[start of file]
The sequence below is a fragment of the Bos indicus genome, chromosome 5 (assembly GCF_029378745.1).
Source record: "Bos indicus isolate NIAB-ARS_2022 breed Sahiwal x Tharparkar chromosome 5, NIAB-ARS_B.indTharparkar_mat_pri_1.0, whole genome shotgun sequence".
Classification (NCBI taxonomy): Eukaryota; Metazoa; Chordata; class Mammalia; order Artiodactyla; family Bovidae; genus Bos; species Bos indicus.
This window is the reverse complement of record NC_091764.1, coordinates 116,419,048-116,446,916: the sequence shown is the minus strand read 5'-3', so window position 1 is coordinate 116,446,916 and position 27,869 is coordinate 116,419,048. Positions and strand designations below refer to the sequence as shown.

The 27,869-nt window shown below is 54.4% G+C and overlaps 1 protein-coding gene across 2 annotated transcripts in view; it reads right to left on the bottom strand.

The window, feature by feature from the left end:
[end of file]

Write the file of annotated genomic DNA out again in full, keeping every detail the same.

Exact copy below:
The sequence below is a fragment of the Bos indicus genome, chromosome 5 (assembly GCF_029378745.1).
Source record: "Bos indicus isolate NIAB-ARS_2022 breed Sahiwal x Tharparkar chromosome 5, NIAB-ARS_B.indTharparkar_mat_pri_1.0, whole genome shotgun sequence".
Classification (NCBI taxonomy): Eukaryota; Metazoa; Chordata; class Mammalia; order Artiodactyla; family Bovidae; genus Bos; species Bos indicus.
This window is the reverse complement of record NC_091764.1, coordinates 116,419,048-116,446,916: the sequence shown is the minus strand read 5'-3', so window position 1 is coordinate 116,446,916 and position 27,869 is coordinate 116,419,048. Positions and strand designations below refer to the sequence as shown.

The 27,869-nt window shown below is 54.4% G+C and overlaps 1 protein-coding gene across 2 annotated transcripts in view; it reads right to left on the bottom strand.

The window, feature by feature from the left end: